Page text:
Remember the feature that AOL Jobs ran last month about Carl Sorabella, the Massachusetts accountant who got fired when he asked for flex time to care for his wife, who had just been diagnosed with Stage IV lung cancer? We wish we could give you a happy update, but the fact is, things are not looking good for the Sorabellas, despite an overwhelming number of supportive comments from our readers.
Haynes management, the family-owned company with 21 employees that let Carl go, issued a long statement that can be found on WickedLocal.com. It stated, among other things:
"The leadership of Haynes is confident that we followed appropriate practices in connection with recent events concerning a member of our staff. Media reports regarding the circumstances of this decision have been inaccurate; however, out of respect for the privacy of the individual involved, we will not comment on the specifics.
In recognition of their unique circumstances and level of hardship created by his wife's illness, Haynes Management is reaching out to our former employee to determine if there is a way we can be supportive to his family during this time."
No Job Offers Yet
Sorabella and his wife, Kathleen, have no comment about that statement, but the fact of the matter is, he is still out of work, and they remain dependent on the Medicaid benefits that she receives through her disability. Those expenses are mounting, however, and the couple is unsure of the co-pays.
"Carl hasn't received any job offers yet, although he sends out at least five resumes a day. I don't know if people are reluctant to hire him since they know he won't be able to work regular hours," Kathleen Sorabella told AOL Jobs. She says that she'd like to go back to work herself as a psychotherapist, even if it's just for a couple of hours per week, but at present, she feels she's just too sick to be of help to her patients.
She is right in the middle of a cycle of chemotherapy treatments and, as expected, her hair is falling out, her teeth hurt and she's nauseous most of the time. She won't know if the treatments are effective until September, when another scan will be done. "Right now, it's about living with the terror of uncertainty," she says.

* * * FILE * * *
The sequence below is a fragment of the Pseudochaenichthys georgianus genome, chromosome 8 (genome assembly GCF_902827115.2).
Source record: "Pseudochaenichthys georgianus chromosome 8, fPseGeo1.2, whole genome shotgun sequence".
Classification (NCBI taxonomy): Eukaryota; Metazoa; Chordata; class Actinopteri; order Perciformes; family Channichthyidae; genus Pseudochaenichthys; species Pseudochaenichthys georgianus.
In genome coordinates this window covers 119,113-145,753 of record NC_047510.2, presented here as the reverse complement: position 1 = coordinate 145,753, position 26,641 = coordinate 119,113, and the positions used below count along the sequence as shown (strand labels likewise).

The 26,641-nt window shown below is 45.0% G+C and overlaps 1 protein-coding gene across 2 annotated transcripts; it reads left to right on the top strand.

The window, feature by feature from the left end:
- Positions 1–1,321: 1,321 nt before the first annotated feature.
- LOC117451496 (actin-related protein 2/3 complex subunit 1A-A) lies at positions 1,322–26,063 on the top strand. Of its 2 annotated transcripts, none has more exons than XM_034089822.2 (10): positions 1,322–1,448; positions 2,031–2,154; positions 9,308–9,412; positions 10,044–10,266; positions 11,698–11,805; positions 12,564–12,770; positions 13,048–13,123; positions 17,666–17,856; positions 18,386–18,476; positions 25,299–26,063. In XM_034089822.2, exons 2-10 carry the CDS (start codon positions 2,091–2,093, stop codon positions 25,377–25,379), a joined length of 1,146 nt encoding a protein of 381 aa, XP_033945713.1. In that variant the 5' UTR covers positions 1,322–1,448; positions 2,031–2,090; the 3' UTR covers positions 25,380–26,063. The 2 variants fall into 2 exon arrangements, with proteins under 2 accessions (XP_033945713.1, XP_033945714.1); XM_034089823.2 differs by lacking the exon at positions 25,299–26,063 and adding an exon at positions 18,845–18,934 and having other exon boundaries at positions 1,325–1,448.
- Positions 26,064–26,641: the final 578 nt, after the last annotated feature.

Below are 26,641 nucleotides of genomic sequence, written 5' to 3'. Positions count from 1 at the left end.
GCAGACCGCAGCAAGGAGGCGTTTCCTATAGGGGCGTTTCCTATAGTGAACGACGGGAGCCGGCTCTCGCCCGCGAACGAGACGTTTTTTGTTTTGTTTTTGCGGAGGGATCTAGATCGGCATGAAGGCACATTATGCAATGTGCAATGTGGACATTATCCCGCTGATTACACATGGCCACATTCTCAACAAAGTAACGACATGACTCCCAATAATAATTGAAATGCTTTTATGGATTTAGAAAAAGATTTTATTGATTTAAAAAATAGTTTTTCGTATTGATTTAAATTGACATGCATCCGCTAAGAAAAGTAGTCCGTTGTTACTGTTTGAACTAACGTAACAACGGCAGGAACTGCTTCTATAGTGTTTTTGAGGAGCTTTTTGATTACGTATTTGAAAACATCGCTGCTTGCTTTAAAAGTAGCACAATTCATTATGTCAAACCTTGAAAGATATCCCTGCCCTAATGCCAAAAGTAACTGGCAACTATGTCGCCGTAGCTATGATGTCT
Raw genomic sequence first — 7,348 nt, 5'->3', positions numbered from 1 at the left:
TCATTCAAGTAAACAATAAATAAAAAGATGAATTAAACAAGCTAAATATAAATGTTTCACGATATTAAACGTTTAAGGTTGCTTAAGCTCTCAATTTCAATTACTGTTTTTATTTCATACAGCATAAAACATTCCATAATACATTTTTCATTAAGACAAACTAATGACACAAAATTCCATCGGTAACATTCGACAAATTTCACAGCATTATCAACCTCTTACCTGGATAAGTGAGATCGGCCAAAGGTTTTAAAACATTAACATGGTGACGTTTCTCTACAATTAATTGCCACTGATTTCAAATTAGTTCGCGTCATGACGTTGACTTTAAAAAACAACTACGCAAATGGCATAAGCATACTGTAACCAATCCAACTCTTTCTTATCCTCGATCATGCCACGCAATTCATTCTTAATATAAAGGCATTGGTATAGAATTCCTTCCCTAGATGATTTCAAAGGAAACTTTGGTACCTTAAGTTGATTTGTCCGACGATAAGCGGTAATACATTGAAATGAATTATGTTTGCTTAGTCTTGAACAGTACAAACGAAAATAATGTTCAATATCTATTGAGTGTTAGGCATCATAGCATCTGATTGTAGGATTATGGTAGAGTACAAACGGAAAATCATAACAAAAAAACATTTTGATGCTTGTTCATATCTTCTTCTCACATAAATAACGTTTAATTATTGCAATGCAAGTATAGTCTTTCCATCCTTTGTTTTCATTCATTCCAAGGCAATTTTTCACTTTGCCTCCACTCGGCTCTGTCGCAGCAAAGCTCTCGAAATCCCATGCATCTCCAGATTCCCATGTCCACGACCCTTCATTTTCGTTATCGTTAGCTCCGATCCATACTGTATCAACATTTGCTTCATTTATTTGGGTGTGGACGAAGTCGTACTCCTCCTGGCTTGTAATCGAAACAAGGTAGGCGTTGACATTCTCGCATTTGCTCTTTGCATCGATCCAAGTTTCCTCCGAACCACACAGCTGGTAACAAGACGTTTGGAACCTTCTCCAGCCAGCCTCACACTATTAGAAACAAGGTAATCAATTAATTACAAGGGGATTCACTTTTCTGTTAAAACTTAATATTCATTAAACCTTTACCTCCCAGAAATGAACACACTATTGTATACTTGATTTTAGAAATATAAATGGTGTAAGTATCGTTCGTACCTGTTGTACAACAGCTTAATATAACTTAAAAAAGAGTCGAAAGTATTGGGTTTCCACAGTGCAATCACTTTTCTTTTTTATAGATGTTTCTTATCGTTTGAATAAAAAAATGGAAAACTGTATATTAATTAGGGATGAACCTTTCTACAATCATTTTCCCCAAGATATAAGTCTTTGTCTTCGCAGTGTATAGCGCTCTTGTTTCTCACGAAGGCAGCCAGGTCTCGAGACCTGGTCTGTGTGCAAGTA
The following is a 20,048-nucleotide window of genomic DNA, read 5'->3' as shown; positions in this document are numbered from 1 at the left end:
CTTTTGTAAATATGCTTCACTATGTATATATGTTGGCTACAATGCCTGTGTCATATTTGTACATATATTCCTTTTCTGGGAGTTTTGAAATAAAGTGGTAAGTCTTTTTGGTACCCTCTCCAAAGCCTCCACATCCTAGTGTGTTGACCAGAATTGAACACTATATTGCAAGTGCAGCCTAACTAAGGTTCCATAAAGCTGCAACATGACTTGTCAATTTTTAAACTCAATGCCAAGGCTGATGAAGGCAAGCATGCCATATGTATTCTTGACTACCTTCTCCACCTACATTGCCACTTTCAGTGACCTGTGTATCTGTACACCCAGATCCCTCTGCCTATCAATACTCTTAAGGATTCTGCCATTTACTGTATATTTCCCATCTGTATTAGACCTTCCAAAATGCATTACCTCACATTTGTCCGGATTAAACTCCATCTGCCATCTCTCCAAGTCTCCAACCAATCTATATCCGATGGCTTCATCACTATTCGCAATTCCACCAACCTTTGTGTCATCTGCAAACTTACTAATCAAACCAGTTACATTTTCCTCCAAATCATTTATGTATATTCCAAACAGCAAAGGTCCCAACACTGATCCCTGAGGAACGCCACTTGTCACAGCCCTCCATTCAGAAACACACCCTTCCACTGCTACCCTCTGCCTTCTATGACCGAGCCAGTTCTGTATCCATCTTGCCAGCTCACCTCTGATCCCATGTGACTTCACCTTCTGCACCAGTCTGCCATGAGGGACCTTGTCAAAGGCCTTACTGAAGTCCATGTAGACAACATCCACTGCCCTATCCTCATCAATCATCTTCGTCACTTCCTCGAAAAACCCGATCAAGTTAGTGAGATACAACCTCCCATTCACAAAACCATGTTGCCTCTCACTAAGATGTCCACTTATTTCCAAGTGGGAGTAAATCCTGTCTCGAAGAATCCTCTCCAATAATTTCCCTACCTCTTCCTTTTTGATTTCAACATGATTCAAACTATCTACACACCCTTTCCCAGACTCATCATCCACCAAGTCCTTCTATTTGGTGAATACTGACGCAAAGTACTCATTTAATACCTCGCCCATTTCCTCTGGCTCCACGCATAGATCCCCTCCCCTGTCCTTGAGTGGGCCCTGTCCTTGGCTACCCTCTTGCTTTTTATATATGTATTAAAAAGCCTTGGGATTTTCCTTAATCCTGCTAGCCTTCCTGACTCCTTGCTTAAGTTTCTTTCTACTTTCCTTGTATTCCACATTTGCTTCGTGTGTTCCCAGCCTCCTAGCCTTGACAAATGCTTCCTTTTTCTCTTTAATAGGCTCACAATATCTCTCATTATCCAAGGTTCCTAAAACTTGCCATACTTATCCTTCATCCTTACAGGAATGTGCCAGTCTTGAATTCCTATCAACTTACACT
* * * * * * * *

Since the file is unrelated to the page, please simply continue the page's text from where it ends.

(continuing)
A little help from their friends
With her husband out of work, finances have become challenging. Friends and acquaintances talked about setting up a charitable trust for them at a local bank in the Boston area, but they were overwhelmed with the amount of paperwork, and that project fell by the wayside. The Sorabellas are understandably uncomfortable with setting up a fund for themselves.
Generous and resourceful readers found their address in the directory, and have been sending checks, good wishes and prayers, for which the Sorabellas say they are extremely grateful, and Kathleen Sorabella intends to send thank-you notes to everyone as soon as she feels well enough to write. So far, about $800 has come their way.
The sentiment, however, has been overwhelming. AOL readers have chimed in with more than 4,245 comments and about 12,000 Facebook Likes, at last count. A Facebook page, called "I hate Haynes Management Inc.," has a rousing discussion going, with 1,481 Likes. Readers who would like to support the Sorabellos can send funds directly to them at 14 Lincoln St., Natick, Mass., 01760-4721.
Meanwhile, Kathleen Sorabella says that the couple is trying to figure out how to "live as much life as possible, knowing that I might be dying." They renewed their wedding vows a few weeks ago on their 23rd anniversary, and they'd like to take a drive up to see Niagara Falls, if she gets well enough to travel. "I hear a clock ticking in my head," she says. "But I'm a fighter -- we both are."
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